What is that flare?
A flame burning at the top of a pipe stack can look alarming. Although the sight of flares and the rumbling noise that sometimes accompanies flaring can cause concern, please remember that flaring is an important safety measure and environmental control tool that keeps our facilities running safely.
What is that flare?
During normal operations, materials from the process are collected and routed to recovery tanks for further processing. There, they are converted into products such as gasoline and jet fuel. However, when the operation experiences an interruption, such as unplanned loss of power, some of these materials have to be collected and routed to the site flare system. There, vapours are combined with steam and burned off. This system ensures maximum combustion of hydrocarbons while minimizing emissions into the air.
What is black smoke?
Black smoke from the flare occurs when an insufficient amount of steam is available to effectively burn the hydrocarbons sent to the flare. Imperial personnel monitor the flare system via cameras in the control room so that steam flowing to the flares can be adjusted as needed. In the rare instance of a sudden release of hydrocarbons to the system, there may be a delay in response before sufficient steam can be supplied to the burning process, and black smoke may result.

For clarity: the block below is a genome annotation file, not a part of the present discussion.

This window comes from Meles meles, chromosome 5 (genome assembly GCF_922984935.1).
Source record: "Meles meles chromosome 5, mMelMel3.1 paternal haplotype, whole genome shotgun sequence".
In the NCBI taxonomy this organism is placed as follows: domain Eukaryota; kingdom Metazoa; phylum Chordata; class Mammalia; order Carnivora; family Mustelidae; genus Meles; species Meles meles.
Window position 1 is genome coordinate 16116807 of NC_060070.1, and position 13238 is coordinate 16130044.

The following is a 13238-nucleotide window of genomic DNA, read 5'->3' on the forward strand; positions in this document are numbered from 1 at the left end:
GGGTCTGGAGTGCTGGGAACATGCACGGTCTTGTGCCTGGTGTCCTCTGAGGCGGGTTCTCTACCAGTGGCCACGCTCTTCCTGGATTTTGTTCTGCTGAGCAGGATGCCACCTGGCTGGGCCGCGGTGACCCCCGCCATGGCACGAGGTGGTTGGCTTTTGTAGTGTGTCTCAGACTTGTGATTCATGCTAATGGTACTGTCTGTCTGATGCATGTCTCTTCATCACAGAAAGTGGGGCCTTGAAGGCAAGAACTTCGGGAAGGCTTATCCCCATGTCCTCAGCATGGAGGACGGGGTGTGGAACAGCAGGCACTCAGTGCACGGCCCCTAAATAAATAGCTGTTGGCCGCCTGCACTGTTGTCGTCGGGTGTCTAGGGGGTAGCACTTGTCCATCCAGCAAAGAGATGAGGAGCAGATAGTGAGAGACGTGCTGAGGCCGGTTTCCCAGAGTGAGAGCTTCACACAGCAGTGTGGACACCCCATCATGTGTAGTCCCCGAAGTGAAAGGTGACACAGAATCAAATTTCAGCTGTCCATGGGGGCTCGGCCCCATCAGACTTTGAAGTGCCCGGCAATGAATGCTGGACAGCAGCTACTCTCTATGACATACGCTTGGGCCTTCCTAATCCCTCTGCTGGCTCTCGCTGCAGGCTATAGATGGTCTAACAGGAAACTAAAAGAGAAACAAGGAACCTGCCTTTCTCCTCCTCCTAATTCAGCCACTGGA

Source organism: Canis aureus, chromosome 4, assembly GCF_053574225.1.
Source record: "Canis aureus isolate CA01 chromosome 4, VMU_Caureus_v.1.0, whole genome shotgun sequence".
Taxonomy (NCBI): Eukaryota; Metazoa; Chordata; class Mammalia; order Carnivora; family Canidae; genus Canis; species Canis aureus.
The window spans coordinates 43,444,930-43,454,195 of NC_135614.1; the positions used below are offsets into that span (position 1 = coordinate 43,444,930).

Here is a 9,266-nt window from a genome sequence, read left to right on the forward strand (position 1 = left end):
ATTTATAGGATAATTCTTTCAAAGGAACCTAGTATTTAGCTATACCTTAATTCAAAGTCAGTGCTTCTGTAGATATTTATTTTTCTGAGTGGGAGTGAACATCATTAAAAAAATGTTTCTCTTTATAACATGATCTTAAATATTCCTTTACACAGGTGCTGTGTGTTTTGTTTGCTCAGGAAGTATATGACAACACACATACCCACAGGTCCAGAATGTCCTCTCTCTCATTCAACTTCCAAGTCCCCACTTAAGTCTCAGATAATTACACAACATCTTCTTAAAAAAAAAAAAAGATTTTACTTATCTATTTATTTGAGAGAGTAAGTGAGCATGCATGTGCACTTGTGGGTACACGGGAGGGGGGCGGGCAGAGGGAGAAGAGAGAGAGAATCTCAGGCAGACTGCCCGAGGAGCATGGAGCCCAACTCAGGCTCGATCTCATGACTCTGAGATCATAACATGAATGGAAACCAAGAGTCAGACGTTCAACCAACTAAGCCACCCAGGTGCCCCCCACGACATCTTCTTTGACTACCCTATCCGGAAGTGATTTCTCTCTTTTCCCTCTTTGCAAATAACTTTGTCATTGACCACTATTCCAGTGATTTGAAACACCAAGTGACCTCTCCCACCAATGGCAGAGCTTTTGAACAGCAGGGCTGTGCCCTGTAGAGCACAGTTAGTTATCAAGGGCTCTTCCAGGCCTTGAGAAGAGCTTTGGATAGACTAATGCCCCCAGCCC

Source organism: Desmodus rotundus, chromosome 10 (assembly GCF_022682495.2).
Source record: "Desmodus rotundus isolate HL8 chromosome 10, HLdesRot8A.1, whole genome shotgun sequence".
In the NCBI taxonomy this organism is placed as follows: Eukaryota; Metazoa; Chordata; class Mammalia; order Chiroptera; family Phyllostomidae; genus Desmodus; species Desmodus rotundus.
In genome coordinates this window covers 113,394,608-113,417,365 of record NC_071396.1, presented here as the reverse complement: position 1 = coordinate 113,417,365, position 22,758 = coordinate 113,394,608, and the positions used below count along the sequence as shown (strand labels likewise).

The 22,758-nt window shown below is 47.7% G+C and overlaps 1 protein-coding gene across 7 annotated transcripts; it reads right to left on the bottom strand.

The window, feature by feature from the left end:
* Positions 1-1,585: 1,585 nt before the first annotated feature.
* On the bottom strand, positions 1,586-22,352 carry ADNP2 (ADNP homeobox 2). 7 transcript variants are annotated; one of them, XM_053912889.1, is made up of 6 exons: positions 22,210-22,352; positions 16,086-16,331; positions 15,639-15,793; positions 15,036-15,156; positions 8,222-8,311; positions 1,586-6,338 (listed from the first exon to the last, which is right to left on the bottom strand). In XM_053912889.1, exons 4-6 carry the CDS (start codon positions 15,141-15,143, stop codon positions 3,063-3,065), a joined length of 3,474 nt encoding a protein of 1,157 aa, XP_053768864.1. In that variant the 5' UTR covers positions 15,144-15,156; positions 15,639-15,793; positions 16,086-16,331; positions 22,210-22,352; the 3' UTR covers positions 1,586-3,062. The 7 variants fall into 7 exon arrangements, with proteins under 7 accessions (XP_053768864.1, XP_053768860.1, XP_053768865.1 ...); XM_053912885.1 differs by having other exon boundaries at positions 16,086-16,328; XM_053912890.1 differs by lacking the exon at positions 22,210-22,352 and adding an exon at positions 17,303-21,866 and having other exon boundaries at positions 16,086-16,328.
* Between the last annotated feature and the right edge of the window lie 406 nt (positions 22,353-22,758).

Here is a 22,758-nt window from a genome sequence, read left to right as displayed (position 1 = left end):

What is that rumbling noise?Occasionally, during flare activity, a rumbling sound, much like far-off thunder, resonates from the system. The rumbling that may be heard is the result of the turbulent mixing of vapours, air and steam during the flaring process.
Regulating emissions?Provincial governments strictly regulates emissions from the flare stacks and limit the density and duration of allowable smoke. In recent years, Imperial has taken steps to recover and reprocess excess materials to lessen the flaring on a day-today basis. However, use of the flare system is still essential to the safe operation of our facilities.
Strathcona refinery: 70 years and countingExplore the site’s history, including when Queen Elizabeth visited for tea.